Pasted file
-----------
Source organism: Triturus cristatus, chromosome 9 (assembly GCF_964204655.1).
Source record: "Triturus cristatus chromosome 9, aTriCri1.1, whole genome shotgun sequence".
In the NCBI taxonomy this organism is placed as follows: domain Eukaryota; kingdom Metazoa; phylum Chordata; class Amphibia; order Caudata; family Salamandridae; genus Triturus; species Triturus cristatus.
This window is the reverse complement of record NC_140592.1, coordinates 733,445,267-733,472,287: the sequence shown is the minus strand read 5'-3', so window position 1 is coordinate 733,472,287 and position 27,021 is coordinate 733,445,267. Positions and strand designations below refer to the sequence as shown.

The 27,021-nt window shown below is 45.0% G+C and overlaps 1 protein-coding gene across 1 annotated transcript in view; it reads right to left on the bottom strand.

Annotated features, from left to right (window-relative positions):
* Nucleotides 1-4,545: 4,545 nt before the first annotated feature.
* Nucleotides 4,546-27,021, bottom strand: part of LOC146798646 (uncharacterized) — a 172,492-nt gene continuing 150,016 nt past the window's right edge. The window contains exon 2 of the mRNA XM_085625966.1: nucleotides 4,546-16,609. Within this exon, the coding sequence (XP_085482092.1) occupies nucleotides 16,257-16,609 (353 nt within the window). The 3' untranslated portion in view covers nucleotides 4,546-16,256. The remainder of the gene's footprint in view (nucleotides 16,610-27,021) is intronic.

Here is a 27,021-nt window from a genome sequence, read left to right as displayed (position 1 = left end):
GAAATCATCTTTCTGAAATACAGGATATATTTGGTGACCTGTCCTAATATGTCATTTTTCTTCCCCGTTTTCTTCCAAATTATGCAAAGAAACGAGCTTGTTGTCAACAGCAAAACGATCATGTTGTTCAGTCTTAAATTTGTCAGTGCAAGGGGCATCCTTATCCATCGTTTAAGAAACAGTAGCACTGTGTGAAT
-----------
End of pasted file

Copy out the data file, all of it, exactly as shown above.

Source organism: Triturus cristatus, chromosome 9 (assembly GCF_964204655.1).
Source record: "Triturus cristatus chromosome 9, aTriCri1.1, whole genome shotgun sequence".
In the NCBI taxonomy this organism is placed as follows: domain Eukaryota; kingdom Metazoa; phylum Chordata; class Amphibia; order Caudata; family Salamandridae; genus Triturus; species Triturus cristatus.
This window is the reverse complement of record NC_140592.1, coordinates 733,445,267-733,472,287: the sequence shown is the minus strand read 5'-3', so window position 1 is coordinate 733,472,287 and position 27,021 is coordinate 733,445,267. Positions and strand designations below refer to the sequence as shown.

The 27,021-nt window shown below is 45.0% G+C and overlaps 1 protein-coding gene across 1 annotated transcript in view; it reads right to left on the bottom strand.

Annotated features, from left to right (window-relative positions):
* Nucleotides 1-4,545: 4,545 nt before the first annotated feature.
* Nucleotides 4,546-27,021, bottom strand: part of LOC146798646 (uncharacterized) — a 172,492-nt gene continuing 150,016 nt past the window's right edge. The window contains exon 2 of the mRNA XM_085625966.1: nucleotides 4,546-16,609. Within this exon, the coding sequence (XP_085482092.1) occupies nucleotides 16,257-16,609 (353 nt within the window). The 3' untranslated portion in view covers nucleotides 4,546-16,256. The remainder of the gene's footprint in view (nucleotides 16,610-27,021) is intronic.

Here is a 27,021-nt window from a genome sequence, read left to right as displayed (position 1 = left end):
GAAATCATCTTTCTGAAATACAGGATATATTTGGTGACCTGTCCTAATATGTCATTTTTCTTCCCCGTTTTCTTCCAAATTATGCAAAGAAACGAGCTTGTTGTCAACAGCAAAACGATCATGTTGTTCAGTCTTAAATTTGTCAGTGCAAGGGGCATCCTTATCCATCGTTTAAGAAACAGTAGCACTGTGTGAAT